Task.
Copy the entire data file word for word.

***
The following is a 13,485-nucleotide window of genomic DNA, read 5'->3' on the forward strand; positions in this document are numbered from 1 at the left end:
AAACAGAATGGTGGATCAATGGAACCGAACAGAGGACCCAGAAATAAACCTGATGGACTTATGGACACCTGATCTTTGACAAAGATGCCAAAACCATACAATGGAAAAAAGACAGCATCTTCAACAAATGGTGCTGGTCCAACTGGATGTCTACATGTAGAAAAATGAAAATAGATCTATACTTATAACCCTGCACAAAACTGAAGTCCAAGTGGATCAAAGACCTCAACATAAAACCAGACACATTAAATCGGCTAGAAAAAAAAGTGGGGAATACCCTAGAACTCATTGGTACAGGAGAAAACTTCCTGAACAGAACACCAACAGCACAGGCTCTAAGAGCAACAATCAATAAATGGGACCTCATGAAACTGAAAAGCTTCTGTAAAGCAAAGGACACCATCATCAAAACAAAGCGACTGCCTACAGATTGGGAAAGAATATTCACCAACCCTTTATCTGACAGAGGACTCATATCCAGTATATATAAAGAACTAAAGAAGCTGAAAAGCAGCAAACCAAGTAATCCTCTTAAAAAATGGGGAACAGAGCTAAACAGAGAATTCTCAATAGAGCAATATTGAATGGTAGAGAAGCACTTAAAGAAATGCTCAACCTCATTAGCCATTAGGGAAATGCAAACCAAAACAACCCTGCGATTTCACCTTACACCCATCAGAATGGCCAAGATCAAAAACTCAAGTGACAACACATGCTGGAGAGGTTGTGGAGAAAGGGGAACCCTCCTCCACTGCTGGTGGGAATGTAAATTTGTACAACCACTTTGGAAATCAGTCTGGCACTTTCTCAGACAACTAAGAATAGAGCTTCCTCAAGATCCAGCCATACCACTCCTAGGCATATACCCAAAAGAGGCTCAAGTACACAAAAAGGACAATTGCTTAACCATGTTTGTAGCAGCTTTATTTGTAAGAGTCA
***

The following is a 13,485-nucleotide window of genomic DNA, read 5'->3' on the forward strand; positions in this document are numbered from 1 at the left end:
AAACAGAATGGTGGATCAATGGAACCGAACAGAGGACCCAGAAATAAACCTGATGGACTTATGGACACCTGATCTTTGACAAAGATGCCAAAACCATACAATGGAAAAAAGACAGCATCTTCAACAAATGGTGCTGGTCCAACTGGATGTCTACATGTAGAAAAATGAAAATAGATCTATACTTATAACCCTGCACAAAACTGAAGTCCAAGTGGATCAAAGACCTCAACATAAAACCAGACACATTAAATCGGCTAGAAAAAAAAGTGGGGAATACCCTAGAACTCATTGGTACAGGAGAAAACTTCCTGAACAGAACACCAACAGCACAGGCTCTAAGAGCAACAATCAATAAATGGGACCTCATGAAACTGAAAAGCTTCTGTAAAGCAAAGGACACCATCATCAAAACAAAGCGACTGCCTACAGATTGGGAAAGAATATTCACCAACCCTTTATCTGACAGAGGACTCATATCCAGTATATATAAAGAACTAAAGAAGCTGAAAAGCAGCAAACCAAGTAATCCTCTTAAAAAATGGGGAACAGAGCTAAACAGAGAATTCTCAATAGAGCAATATTGAATGGTAGAGAAGCACTTAAAGAAATGCTCAACCTCATTAGCCATTAGGGAAATGCAAACCAAAACAACCCTGCGATTTCACCTTACACCCATCAGAATGGCCAAGATCAAAAACTCAAGTGACAACACATGCTGGAGAGGTTGTGGAGAAAGGGGAACCCTCCTCCACTGCTGGTGGGAATGTAAATTTGTACAACCACTTTGGAAATCAGTCTGGCACTTTCTCAGACAACTAAGAATAGAGCTTCCTCAAGATCCAGCCATACCACTCCTAGGCATATACCCAAAAGAGGCTCAAGTACACAAAAAGGACAATTGCTTAACCATGTTTGTAGCAGCTTTATTTGTAAGAGTCA